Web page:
Law enforcement officials and the families of murder victims testified on behalf of a bill that would expand the state's cold case unit Tuesday morning.
Attorney General Gordon MacDonald told the Senate Judiciary Committee that the federal money that helped launch the Cold Case Unit back in 2009 has run out and that dozens of investigations have suffered as a result.
“We have lost the dedicated focus for cold cases," said MacDonald. "There are 128 cold cases in our state. And we have basically one attorney dedicated to that.”
The bill before lawmakers would add two prosecutors to the unit at a cost of about $220,000 a year for the next two years.
Families of victims and police officers who also testified at the hearing suggested lawmakers amend the bill to also increase the number of detectives in the unit which now stands at two full-time and two part-time.
Janet Gloddy Young was among the relatives of victims who spoke to lawmakers at the hearing. The 1971 murder of her sister Kathy Gloddy in Franklin remains unsolved.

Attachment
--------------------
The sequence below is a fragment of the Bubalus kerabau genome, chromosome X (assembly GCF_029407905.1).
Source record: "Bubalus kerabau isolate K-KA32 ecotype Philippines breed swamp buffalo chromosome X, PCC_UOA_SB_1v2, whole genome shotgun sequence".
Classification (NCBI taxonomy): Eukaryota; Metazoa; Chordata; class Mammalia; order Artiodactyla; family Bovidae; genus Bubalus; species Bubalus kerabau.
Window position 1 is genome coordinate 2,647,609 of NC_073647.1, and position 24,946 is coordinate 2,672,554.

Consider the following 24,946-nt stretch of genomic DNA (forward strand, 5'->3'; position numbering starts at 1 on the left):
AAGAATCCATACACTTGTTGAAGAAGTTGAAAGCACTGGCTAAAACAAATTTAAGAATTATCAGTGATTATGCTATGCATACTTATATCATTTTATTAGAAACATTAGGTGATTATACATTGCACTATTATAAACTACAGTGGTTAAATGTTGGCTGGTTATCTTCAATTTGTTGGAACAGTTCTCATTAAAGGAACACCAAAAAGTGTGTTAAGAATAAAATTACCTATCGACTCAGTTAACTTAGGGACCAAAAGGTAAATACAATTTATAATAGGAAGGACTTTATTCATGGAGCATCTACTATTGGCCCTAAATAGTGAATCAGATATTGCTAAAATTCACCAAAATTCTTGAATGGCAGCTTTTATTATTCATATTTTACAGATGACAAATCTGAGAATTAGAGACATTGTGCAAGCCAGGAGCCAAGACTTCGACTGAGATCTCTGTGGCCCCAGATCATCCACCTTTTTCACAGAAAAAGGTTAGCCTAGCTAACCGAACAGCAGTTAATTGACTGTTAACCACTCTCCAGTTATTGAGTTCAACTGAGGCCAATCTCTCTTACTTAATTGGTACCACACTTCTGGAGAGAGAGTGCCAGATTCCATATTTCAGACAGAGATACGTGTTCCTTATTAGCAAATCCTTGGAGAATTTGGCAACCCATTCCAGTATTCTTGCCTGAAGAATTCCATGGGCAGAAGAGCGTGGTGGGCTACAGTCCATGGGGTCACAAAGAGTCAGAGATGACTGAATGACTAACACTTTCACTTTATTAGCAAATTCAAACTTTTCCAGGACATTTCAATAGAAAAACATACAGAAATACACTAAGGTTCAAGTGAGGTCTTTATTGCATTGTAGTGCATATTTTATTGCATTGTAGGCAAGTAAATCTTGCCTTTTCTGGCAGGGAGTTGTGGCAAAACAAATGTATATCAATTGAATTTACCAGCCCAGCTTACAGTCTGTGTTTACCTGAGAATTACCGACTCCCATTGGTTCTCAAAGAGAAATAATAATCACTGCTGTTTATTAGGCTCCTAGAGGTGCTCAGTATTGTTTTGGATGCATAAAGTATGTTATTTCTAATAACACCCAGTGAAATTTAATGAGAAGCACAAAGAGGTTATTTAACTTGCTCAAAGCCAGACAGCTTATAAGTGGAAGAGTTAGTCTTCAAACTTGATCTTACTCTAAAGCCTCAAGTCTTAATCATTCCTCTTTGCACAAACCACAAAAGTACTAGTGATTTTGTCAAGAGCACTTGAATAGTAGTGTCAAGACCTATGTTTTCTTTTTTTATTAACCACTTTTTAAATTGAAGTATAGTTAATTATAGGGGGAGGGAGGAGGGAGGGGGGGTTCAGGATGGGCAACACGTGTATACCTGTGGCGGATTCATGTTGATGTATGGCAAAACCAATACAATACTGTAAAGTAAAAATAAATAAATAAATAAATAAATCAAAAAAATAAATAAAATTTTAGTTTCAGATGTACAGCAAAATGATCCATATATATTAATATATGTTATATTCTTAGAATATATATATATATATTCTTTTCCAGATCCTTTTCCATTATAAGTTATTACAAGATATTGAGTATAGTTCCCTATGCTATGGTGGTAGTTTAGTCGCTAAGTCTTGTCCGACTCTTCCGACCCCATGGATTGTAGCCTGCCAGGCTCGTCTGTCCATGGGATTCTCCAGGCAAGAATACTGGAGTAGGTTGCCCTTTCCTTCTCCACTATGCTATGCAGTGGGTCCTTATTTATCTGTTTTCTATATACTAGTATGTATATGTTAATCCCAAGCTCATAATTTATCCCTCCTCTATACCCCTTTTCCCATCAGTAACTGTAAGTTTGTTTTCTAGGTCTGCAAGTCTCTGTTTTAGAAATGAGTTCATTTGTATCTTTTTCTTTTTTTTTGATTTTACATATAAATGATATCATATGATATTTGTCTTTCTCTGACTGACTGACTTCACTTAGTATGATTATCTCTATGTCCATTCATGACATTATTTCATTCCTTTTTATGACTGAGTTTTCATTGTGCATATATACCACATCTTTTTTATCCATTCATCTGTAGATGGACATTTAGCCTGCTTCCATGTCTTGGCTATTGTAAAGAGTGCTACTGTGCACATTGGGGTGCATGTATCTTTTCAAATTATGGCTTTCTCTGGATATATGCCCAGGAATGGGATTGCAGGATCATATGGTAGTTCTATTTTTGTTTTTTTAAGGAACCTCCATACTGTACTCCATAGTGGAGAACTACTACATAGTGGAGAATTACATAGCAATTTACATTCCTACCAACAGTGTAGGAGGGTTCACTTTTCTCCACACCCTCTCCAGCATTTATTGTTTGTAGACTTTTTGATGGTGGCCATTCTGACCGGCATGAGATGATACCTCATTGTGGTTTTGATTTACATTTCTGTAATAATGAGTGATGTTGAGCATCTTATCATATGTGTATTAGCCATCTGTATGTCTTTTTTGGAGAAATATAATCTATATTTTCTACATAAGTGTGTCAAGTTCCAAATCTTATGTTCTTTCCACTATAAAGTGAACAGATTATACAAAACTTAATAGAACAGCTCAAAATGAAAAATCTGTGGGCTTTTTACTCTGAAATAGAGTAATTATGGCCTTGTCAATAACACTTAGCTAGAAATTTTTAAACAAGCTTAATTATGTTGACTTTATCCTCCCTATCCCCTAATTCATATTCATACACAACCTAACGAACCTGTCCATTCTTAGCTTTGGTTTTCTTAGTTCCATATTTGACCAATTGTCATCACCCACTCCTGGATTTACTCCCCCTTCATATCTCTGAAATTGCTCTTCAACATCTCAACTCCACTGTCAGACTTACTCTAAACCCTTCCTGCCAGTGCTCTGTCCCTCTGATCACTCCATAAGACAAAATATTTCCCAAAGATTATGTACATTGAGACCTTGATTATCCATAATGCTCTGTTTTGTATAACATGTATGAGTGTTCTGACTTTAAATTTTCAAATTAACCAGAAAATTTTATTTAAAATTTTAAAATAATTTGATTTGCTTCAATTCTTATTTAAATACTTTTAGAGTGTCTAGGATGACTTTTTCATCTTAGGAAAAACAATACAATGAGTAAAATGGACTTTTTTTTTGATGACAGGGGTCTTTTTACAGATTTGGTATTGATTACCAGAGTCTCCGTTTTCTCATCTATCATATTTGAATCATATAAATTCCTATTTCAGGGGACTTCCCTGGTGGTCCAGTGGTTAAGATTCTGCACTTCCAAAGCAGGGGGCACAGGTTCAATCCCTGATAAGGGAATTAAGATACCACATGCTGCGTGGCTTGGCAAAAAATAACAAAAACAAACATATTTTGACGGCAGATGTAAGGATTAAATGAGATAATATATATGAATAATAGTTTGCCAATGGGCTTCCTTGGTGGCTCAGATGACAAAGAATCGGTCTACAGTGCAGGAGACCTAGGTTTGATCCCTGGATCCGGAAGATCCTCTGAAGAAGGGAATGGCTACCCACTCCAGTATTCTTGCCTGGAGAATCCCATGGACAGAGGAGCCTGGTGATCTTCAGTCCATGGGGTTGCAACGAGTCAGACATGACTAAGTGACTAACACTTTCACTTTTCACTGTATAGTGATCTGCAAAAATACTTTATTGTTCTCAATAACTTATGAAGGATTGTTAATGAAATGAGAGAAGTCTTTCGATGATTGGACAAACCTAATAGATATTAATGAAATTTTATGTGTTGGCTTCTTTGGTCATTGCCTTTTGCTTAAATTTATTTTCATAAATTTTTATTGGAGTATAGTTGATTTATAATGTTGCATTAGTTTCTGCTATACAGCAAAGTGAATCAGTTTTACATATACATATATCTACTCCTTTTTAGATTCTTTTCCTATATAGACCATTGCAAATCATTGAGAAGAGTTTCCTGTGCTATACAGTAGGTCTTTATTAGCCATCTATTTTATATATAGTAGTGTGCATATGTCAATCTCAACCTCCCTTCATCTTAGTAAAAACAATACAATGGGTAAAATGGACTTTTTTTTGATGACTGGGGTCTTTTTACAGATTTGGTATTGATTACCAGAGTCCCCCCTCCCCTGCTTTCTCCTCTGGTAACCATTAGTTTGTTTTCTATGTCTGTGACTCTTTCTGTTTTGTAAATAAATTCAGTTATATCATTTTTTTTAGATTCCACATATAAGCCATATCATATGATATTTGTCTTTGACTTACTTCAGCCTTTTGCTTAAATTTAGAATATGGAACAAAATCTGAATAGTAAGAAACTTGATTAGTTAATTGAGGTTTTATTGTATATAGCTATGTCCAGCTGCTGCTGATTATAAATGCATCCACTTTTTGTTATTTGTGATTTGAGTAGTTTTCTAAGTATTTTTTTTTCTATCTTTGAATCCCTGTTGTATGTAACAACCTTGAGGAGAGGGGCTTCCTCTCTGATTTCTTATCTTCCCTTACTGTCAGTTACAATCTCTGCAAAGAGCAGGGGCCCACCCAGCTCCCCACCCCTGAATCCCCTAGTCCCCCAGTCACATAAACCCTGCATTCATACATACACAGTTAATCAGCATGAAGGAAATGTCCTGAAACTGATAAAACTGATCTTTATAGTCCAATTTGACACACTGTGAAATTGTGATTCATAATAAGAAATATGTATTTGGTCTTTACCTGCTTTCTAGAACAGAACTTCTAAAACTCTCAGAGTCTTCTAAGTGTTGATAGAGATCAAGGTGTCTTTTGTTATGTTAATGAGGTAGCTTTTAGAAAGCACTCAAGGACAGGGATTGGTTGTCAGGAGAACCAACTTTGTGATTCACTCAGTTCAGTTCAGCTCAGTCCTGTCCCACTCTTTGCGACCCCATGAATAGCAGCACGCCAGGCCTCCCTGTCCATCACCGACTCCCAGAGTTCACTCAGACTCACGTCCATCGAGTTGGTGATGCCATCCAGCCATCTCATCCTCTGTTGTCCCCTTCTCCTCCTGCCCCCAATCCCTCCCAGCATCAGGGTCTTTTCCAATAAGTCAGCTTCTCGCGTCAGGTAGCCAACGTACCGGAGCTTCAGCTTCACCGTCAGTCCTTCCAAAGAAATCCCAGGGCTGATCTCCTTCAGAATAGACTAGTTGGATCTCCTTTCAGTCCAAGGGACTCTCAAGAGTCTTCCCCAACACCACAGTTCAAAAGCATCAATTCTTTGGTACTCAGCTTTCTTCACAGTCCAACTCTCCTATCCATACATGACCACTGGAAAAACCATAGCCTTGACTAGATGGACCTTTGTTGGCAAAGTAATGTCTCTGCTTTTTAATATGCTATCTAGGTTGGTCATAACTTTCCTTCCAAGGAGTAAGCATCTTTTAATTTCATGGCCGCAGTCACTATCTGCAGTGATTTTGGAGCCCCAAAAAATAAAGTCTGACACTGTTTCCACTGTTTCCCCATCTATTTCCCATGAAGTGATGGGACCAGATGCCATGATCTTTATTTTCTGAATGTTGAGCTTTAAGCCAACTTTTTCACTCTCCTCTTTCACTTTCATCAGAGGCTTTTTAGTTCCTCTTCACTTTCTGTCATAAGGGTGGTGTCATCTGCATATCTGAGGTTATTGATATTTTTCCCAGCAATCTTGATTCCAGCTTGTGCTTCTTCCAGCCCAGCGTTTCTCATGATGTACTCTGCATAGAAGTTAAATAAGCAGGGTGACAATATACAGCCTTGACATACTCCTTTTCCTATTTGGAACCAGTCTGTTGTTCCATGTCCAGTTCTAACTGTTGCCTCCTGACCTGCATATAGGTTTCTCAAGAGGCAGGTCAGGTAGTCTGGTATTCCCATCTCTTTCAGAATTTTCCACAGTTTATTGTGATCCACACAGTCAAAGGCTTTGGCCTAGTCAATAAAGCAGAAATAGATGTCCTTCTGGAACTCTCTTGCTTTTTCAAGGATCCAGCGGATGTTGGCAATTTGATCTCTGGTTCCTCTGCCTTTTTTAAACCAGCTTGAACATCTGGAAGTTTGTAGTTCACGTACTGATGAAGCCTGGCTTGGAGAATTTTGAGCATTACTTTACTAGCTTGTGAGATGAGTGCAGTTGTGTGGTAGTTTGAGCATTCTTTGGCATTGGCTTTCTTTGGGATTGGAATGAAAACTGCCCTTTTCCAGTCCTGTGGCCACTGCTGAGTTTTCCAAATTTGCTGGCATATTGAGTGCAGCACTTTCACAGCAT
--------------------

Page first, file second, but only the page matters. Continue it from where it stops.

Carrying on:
“In 2009 I worked to pass a bill to create the state's first cold case unit," said Young. "I am now back here 10 years later to ask you to expand this unit, because there are more than 100 families like mine that are still waiting and fighting for justice.”
Ken Dionne, whose sister Roberta "Bobbie" Miller was murdered in 2010 in Gilford, told lawmakers the short staff and lack of overtime pay for Cold Case Unit detectives has led to high turnover.
"At this time, my sister Bobbie's case is on its fifth lead detective," said Dionne. "I can't tell you how disheartening it is to get that phone call that says that the lead detective is moving on."
The Cold Case Unit currently handles 128 cases of unsolved murders, suspicious deaths, and suspicious disappearances across New Hampshire.